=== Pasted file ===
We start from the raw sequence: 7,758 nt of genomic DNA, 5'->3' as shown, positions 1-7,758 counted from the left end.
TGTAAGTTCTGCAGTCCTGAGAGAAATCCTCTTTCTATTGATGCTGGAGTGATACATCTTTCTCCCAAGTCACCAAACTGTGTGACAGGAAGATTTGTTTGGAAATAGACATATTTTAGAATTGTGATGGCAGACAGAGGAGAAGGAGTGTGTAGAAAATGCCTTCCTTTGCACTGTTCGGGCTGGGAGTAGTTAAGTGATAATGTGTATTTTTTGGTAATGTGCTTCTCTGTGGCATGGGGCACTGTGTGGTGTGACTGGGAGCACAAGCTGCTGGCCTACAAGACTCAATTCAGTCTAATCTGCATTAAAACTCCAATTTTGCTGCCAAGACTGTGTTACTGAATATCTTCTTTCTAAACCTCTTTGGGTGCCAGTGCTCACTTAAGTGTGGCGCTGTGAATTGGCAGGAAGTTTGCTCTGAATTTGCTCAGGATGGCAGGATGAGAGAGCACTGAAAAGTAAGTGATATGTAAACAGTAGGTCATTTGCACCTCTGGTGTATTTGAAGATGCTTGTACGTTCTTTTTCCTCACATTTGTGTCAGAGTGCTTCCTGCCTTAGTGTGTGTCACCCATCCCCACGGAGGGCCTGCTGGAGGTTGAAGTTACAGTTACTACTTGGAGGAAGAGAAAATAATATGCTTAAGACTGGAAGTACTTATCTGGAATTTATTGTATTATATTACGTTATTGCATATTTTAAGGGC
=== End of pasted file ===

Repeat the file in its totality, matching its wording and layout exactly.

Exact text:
We start from the raw sequence: 7,758 nt of genomic DNA, 5'->3' as shown, positions 1-7,758 counted from the left end.
TGTAAGTTCTGCAGTCCTGAGAGAAATCCTCTTTCTATTGATGCTGGAGTGATACATCTTTCTCCCAAGTCACCAAACTGTGTGACAGGAAGATTTGTTTGGAAATAGACATATTTTAGAATTGTGATGGCAGACAGAGGAGAAGGAGTGTGTAGAAAATGCCTTCCTTTGCACTGTTCGGGCTGGGAGTAGTTAAGTGATAATGTGTATTTTTTGGTAATGTGCTTCTCTGTGGCATGGGGCACTGTGTGGTGTGACTGGGAGCACAAGCTGCTGGCCTACAAGACTCAATTCAGTCTAATCTGCATTAAAACTCCAATTTTGCTGCCAAGACTGTGTTACTGAATATCTTCTTTCTAAACCTCTTTGGGTGCCAGTGCTCACTTAAGTGTGGCGCTGTGAATTGGCAGGAAGTTTGCTCTGAATTTGCTCAGGATGGCAGGATGAGAGAGCACTGAAAAGTAAGTGATATGTAAACAGTAGGTCATTTGCACCTCTGGTGTATTTGAAGATGCTTGTACGTTCTTTTTCCTCACATTTGTGTCAGAGTGCTTCCTGCCTTAGTGTGTGTCACCCATCCCCACGGAGGGCCTGCTGGAGGTTGAAGTTACAGTTACTACTTGGAGGAAGAGAAAATAATATGCTTAAGACTGGAAGTACTTATCTGGAATTTATTGTATTATATTACGTTATTGCATATTTTAAGGGC